Preview: Warming Up with Winter Jazz
Nicole Mitchell and her Ice Crystals project bandmates release Aquarius on February 19.
For the jazz enthusiasts looking for some new tunes but daunted by the below-freezing weather (and really, who's isn’t?), cheer up. There’s plenty to enjoy on the turn table this winter, from local stalwart Patricia Barber’s latest melancholy album to Chicago ex-pat Nicole Mitchell’s collaboration with a handful of favorite local musicians. Here are our top picks for jazz albums this winter.
Not to be confused with the NBC show about broadway hopefuls, Smash is the Chicago singer-songwriter-pianist-poet's debut on the Concord Jazz label. The album focuses on loss and heartache—a potentially rough winter’s listen in other hands, but sure to be studded with moments of sharp wit and insight here.
The brilliant alto saxophonist swaps out his frequent collaborator Vijay Iyer for the blistering guitarist David Fiuczynski, which only figures to add another dimension to his all-over-the-map explorations.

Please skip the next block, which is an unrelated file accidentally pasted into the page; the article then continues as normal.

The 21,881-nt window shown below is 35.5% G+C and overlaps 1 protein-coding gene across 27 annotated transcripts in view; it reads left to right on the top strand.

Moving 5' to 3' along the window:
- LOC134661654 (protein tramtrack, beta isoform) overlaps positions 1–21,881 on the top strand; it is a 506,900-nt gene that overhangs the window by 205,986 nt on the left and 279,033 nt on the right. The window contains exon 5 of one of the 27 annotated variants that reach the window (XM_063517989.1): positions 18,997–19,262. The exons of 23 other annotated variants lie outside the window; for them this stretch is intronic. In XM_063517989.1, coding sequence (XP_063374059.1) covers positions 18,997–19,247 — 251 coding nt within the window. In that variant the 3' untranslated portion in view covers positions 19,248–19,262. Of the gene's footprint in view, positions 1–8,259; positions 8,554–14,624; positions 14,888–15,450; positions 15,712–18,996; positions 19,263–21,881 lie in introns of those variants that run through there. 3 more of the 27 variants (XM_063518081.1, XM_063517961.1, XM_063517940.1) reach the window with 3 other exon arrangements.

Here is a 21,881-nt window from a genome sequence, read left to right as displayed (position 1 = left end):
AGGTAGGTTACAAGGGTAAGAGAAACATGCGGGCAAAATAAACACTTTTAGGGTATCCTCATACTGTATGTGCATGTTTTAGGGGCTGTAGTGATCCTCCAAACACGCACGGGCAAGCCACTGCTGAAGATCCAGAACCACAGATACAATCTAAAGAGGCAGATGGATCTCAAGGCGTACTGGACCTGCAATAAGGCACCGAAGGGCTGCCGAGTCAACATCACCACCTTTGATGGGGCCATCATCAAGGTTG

Without a Net
The legendary 79-year-old saxophonist and composer returns to the iconic Blue Note label with this collection of live performances from his stunning acoustic band (the pianist Danilo Perez, the bassist John Patitucci, the drummer Brian Blade) and a 23-minute piece recorded with the Imani Winds chamber group.
The Chicago ex-pat (now California-based) flutist teams up with like-minded colleagues Jason Adasiewicz on vibraphone, Joshua Abrams on bass, and Frank Rosaly on drums for the latest foray under the auspices of her Ice Crystals project. The bluesy quartet first played at the Chicago Cultural Center in 2007, but this is their first recording of Mitchell's original works.
Charles Lloyd/Jason Moran
The veteran tenorman and the trailblazing pianist have been working together off and on in various formats over the past several years. Here they promisingly set up for the first time as a duo, with a collection of tunes ranging from Gershwin and Strayhorn to Dylan and the Beach Boys.
Mark Loehrke is a contributing music critic for Chicago.
Photograph: Kristi Sutto Elais